Wikispecies is a wiki-based online project supported by the Wikimedia Foundation. Its aim is to create a comprehensive free content catalogue of all species. Jimmy Wales stated that editors are not required to fax in their degrees, but that submissions will have to pass muster with a technical audience. Wikispecies is available under the GNU Free Documentation License and CC BY-SA 3.0. Started in September 2004, with biologists across the world invited to contribute, the project had grown a framework encompassing the Linnaean taxonomy with links to Wikipedia articles on individual species by April 2005. Benedikt Mandl co-ordinated the efforts of several people who are interested in getting involved with the project and contacted potential supporters in early summer 2004. Databases were evaluated and the administrators contacted, some of them have agreed on providing their data for Wikispecies. Mandl defined two major tasks: Figure out how the contents of the data base would need to be presented—by asking experts, potential non-professional users and comparing that with existing databases Figure out how to do the software, which hardware is required and how to cover the costs—by asking experts, looking for fellow volunteers and potential sponsorsAdvantages and disadvantages were discussed by the wikimedia-I mailing list.
The board of directors of the Wikimedia Foundation voted by 4 to 0 in favor of the establishment of a Wikispecies. The project is hosted at species.wikimedia.org. It was merged to a sister project of Wikimedia Foundation on September 14, 2004. On October 10, 2006, the project exceeded 75,000 articles. On May 20, 2007, the project exceeded 100,000 articles with a total of 5,495 registered users. On September 8, 2008, the project exceeded 150,000 articles with a total of 9,224 registered users. On October 23, 2011, the project reached 300,000 articles. On June 16, 2014, the project reached 400,000 articles. On January 7, 2017, the project reached 500,000 articles. On October 30, 2018, the project reached 600,000 articles, a total of 1.12 million pages. Wikispecies comprises taxon pages, additionally pages about synonyms, taxon authorities, taxonomical publications, institutions or repositories holding type specimen. Wikispecies asks users to use images from Wikimedia Commons. Wikispecies does not allow the use of content.
All Species Foundation Catalogue of Life Encyclopedia of Life Tree of Life Web Project List of online encyclopedias The Plant List Wikispecies, The free species directory that anyone can edit Species Community Portal The Wikispecies Charter, written by Wales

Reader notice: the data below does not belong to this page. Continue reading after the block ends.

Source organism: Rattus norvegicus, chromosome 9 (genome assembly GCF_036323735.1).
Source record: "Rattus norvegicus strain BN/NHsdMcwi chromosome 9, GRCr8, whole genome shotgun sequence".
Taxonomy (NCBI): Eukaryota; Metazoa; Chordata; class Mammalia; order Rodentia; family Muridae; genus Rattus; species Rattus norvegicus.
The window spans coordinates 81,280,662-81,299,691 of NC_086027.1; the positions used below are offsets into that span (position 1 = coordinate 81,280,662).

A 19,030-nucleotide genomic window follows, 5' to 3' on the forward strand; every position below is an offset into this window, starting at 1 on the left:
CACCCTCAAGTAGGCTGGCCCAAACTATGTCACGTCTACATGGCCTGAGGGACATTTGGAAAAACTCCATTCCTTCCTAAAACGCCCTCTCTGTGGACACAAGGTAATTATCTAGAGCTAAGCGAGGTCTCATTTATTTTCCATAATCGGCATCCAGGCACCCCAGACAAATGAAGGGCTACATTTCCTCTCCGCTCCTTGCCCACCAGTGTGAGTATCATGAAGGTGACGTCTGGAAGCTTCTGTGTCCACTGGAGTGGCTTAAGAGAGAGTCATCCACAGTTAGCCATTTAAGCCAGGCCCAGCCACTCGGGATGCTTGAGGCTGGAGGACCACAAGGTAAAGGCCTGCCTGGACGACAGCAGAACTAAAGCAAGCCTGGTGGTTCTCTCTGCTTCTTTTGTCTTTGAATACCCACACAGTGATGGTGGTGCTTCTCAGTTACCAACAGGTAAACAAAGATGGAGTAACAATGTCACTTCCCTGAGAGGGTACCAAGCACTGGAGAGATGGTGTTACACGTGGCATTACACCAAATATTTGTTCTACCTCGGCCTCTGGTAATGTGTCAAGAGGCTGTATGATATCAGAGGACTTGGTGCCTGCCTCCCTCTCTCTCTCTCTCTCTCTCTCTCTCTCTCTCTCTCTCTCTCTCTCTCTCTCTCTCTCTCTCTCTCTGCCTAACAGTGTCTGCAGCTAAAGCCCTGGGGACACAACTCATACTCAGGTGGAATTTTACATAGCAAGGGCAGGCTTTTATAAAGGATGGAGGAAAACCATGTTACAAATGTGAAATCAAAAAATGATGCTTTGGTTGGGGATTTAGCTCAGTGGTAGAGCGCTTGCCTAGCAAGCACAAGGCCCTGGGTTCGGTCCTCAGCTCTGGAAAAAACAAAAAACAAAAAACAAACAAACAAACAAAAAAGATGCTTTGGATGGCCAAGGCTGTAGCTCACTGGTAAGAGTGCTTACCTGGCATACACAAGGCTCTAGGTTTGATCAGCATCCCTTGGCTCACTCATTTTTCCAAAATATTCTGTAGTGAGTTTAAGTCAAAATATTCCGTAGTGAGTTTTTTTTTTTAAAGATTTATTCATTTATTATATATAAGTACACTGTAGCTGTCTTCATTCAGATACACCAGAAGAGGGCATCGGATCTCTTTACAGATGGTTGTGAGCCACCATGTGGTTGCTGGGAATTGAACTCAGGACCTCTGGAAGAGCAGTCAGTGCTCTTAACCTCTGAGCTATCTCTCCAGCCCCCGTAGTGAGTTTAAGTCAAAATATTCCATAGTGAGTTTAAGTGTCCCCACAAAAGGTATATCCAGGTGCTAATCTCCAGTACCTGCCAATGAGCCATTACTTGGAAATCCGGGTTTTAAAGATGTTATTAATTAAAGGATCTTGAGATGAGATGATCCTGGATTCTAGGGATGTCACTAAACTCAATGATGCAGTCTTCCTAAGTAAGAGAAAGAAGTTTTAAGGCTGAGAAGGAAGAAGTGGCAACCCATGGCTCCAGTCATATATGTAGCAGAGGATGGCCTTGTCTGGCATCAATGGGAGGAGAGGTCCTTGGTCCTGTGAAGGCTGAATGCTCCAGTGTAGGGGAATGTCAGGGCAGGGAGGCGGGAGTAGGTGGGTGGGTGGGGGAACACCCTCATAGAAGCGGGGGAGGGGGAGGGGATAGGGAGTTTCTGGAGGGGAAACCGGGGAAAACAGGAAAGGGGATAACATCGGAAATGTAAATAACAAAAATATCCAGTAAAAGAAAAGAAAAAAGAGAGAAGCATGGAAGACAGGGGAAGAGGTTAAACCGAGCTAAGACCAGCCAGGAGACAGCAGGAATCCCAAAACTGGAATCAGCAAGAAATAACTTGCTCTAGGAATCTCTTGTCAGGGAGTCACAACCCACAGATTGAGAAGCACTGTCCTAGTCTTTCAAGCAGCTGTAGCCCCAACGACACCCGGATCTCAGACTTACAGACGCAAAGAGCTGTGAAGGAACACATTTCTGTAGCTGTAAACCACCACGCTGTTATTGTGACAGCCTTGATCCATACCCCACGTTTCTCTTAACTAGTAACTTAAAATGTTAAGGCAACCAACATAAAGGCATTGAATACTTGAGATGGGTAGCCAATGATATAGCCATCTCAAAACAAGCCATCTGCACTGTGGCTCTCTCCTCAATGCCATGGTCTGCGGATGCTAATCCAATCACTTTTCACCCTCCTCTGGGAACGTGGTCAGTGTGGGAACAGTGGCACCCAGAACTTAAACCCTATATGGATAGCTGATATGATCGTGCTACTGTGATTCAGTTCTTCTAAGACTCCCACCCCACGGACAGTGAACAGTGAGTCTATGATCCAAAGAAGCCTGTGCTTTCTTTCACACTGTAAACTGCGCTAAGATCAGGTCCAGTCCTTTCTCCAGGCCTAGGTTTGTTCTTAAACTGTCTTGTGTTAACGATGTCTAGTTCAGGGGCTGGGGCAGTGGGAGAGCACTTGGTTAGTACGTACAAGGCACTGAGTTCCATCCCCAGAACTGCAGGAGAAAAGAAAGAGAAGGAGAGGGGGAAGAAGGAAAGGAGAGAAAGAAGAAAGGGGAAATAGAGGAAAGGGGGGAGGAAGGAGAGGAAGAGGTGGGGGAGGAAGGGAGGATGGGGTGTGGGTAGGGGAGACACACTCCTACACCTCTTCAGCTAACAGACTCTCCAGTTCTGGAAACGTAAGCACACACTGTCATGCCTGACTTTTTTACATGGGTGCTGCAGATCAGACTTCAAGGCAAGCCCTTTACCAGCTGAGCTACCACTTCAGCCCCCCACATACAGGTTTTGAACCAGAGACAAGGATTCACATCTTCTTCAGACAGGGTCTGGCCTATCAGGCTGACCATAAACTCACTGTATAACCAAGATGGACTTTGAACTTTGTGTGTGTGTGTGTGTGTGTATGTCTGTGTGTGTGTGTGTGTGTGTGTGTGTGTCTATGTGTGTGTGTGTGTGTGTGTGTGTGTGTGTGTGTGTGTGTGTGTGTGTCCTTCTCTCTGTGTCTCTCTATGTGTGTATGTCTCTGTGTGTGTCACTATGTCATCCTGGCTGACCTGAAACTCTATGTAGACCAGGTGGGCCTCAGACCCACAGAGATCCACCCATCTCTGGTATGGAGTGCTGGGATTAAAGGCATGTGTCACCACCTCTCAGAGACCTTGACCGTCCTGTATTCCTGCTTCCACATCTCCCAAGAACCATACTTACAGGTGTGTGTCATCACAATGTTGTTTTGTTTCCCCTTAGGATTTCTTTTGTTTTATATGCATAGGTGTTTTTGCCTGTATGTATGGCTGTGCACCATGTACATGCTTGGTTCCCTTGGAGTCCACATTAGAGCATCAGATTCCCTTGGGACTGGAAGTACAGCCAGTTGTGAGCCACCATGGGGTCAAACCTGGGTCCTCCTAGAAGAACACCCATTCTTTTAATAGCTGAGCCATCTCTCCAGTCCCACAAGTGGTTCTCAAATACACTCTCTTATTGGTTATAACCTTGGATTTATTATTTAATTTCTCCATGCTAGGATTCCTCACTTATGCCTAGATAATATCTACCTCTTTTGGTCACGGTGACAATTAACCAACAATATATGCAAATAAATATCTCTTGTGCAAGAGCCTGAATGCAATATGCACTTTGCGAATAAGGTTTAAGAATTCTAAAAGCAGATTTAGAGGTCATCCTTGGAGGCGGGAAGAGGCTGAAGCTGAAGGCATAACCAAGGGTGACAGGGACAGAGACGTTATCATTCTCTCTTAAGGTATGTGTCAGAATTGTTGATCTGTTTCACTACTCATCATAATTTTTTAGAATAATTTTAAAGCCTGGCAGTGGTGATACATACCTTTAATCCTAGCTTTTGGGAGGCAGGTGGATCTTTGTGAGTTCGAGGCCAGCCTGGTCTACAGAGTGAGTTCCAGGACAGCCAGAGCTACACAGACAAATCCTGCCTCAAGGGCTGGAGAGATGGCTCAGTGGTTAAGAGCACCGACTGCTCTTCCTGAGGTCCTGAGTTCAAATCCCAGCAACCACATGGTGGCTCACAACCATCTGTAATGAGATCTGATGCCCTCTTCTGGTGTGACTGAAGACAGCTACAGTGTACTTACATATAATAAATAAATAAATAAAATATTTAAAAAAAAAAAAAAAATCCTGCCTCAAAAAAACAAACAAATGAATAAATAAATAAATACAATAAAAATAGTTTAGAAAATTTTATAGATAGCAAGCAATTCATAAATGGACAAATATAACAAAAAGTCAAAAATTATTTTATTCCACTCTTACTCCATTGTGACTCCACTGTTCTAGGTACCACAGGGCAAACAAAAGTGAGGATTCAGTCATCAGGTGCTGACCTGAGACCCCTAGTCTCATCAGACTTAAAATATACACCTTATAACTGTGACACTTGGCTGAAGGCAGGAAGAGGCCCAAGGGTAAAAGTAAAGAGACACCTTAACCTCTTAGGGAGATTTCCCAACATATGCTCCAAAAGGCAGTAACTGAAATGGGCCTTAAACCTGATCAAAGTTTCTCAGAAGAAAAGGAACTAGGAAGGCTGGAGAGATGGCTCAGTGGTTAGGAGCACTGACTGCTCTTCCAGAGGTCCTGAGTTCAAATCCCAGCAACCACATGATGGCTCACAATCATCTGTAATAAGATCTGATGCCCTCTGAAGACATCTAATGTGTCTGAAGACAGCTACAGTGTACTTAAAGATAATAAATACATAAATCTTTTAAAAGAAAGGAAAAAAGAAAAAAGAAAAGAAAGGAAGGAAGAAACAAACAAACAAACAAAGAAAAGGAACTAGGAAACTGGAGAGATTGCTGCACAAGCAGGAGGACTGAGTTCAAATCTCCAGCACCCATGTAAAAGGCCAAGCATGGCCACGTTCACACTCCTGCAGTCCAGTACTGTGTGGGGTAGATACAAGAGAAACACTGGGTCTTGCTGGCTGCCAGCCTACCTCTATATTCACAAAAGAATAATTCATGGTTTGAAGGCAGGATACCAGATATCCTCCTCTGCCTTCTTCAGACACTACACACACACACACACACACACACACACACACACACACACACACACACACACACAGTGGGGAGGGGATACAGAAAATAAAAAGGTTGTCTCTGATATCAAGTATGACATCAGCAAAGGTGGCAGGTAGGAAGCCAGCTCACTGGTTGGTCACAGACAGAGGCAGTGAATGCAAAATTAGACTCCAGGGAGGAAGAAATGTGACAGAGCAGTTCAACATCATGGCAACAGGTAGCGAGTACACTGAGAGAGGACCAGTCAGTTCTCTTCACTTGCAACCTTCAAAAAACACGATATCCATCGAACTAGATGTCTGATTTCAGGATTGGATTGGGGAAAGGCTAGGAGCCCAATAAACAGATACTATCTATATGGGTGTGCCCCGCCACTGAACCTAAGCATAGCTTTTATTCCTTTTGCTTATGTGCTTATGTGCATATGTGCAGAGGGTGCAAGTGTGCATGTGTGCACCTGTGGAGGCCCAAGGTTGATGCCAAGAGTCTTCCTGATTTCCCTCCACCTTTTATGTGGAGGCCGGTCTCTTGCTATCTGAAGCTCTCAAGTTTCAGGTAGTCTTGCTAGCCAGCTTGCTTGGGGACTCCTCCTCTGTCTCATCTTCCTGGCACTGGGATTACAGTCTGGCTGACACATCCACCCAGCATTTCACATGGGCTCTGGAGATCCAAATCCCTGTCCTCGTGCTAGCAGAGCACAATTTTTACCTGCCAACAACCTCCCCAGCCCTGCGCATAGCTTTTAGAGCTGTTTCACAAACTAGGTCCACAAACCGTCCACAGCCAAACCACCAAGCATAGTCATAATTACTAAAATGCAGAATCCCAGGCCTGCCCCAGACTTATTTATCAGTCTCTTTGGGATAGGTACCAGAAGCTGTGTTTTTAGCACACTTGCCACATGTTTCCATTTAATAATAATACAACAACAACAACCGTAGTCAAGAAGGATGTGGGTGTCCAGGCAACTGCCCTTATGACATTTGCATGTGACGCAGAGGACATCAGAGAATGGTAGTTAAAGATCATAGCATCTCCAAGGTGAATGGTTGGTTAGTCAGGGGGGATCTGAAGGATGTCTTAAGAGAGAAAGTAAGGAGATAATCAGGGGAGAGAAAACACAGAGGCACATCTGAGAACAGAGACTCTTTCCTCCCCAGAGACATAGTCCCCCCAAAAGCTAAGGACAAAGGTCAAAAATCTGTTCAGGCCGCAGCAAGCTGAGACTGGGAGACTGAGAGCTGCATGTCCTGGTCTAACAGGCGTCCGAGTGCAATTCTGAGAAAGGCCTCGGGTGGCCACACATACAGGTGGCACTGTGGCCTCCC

Australia the Commonwealth of Australia, is a sovereign country comprising the mainland of the Australian continent, the island of Tasmania and numerous smaller islands. It is the world's sixth-largest country by total area; the neighbouring countries are Papua New Guinea and East Timor to the north. The population of 25 million is urbanised and concentrated on the eastern seaboard. Australia's capital is Canberra, its largest city is Sydney; the country's other major metropolitan areas are Melbourne, Brisbane and Adelaide. Australia was inhabited by indigenous Australians for about 60,000 years before the first British settlement in the late 18th century, it is documented. After the European exploration of the continent by Dutch explorers in 1606, who named it New Holland, Australia's eastern half was claimed by Great Britain in 1770 and settled through penal transportation to the colony of New South Wales from 26 January 1788, a date which became Australia's national day; the population grew in subsequent decades, by the 1850s most of the continent had been explored and an additional five self-governing crown colonies established.
On 1 January 1901, the six colonies federated. Australia has since maintained a stable liberal democratic political system that functions as a federal parliamentary constitutional monarchy, comprising six states and ten territories. Being the oldest and driest inhabited continent, with the least fertile soils, Australia has a landmass of 7,617,930 square kilometres. A megadiverse country, its size gives it a wide variety of landscapes, with deserts in the centre, tropical rainforests in the north-east and mountain ranges in the south-east. A gold rush began in Australia in the early 1850s, its population density, 2.8 inhabitants per square kilometre, remains among the lowest in the world. Australia generates its income from various sources including mining-related exports, telecommunications and manufacturing. Indigenous Australian rock art is the oldest and richest in the world, dating as far back as 60,000 years and spread across hundreds of thousands of sites. Australia is a developed country, with the world's 14th-largest economy.
It has a high-income economy, with the world's tenth-highest per capita income. It is a regional power, has the world's 13th-highest military expenditure. Australia has the world's ninth-largest immigrant population, with immigrants accounting for 26% of the population. Having the third-highest human development index and the eighth-highest ranked democracy globally, the country ranks in quality of life, education, economic freedom, civil liberties and political rights, with all its major cities faring well in global comparative livability surveys. Australia is a member of the United Nations, G20, Commonwealth of Nations, ANZUS, Organisation for Economic Co-operation and Development, World Trade Organization, Asia-Pacific Economic Cooperation, Pacific Islands Forum and the ASEAN Plus Six mechanism; the name Australia is derived from the Latin Terra Australis, a name used for a hypothetical continent in the Southern Hemisphere since ancient times. When Europeans first began visiting and mapping Australia in the 17th century, the name Terra Australis was applied to the new territories.
Until the early 19th century, Australia was best known as "New Holland", a name first applied by the Dutch explorer Abel Tasman in 1644 and subsequently anglicised. Terra Australis still saw occasional usage, such as in scientific texts; the name Australia was popularised by the explorer Matthew Flinders, who said it was "more agreeable to the ear, an assimilation to the names of the other great portions of the earth". The first time that Australia appears to have been used was in April 1817, when Governor Lachlan Macquarie acknowledged the receipt of Flinders' charts of Australia from Lord Bathurst. In December 1817, Macquarie recommended to the Colonial Office. In 1824, the Admiralty agreed that the continent should be known by that name; the first official published use of the new name came with the publication in 1830 of The Australia Directory by the Hydrographic Office. Colloquial names for Australia include "Oz" and "the Land Down Under". Other epithets include "the Great Southern Land", "the Lucky Country", "the Sunburnt Country", "the Wide Brown Land".